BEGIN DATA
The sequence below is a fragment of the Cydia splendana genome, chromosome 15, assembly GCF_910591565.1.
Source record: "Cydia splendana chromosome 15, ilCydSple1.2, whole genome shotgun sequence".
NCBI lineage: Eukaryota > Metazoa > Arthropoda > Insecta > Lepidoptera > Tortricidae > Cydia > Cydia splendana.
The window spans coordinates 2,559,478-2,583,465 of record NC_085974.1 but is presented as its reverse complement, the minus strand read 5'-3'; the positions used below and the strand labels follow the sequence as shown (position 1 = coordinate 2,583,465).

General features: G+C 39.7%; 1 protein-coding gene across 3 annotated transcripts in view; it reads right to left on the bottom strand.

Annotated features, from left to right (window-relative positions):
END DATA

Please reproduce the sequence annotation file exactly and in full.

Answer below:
The sequence below is a fragment of the Cydia splendana genome, chromosome 15, assembly GCF_910591565.1.
Source record: "Cydia splendana chromosome 15, ilCydSple1.2, whole genome shotgun sequence".
NCBI lineage: Eukaryota > Metazoa > Arthropoda > Insecta > Lepidoptera > Tortricidae > Cydia > Cydia splendana.
The window spans coordinates 2,559,478-2,583,465 of record NC_085974.1 but is presented as its reverse complement, the minus strand read 5'-3'; the positions used below and the strand labels follow the sequence as shown (position 1 = coordinate 2,583,465).

General features: G+C 39.7%; 1 protein-coding gene across 3 annotated transcripts in view; it reads right to left on the bottom strand.

Annotated features, from left to right (window-relative positions):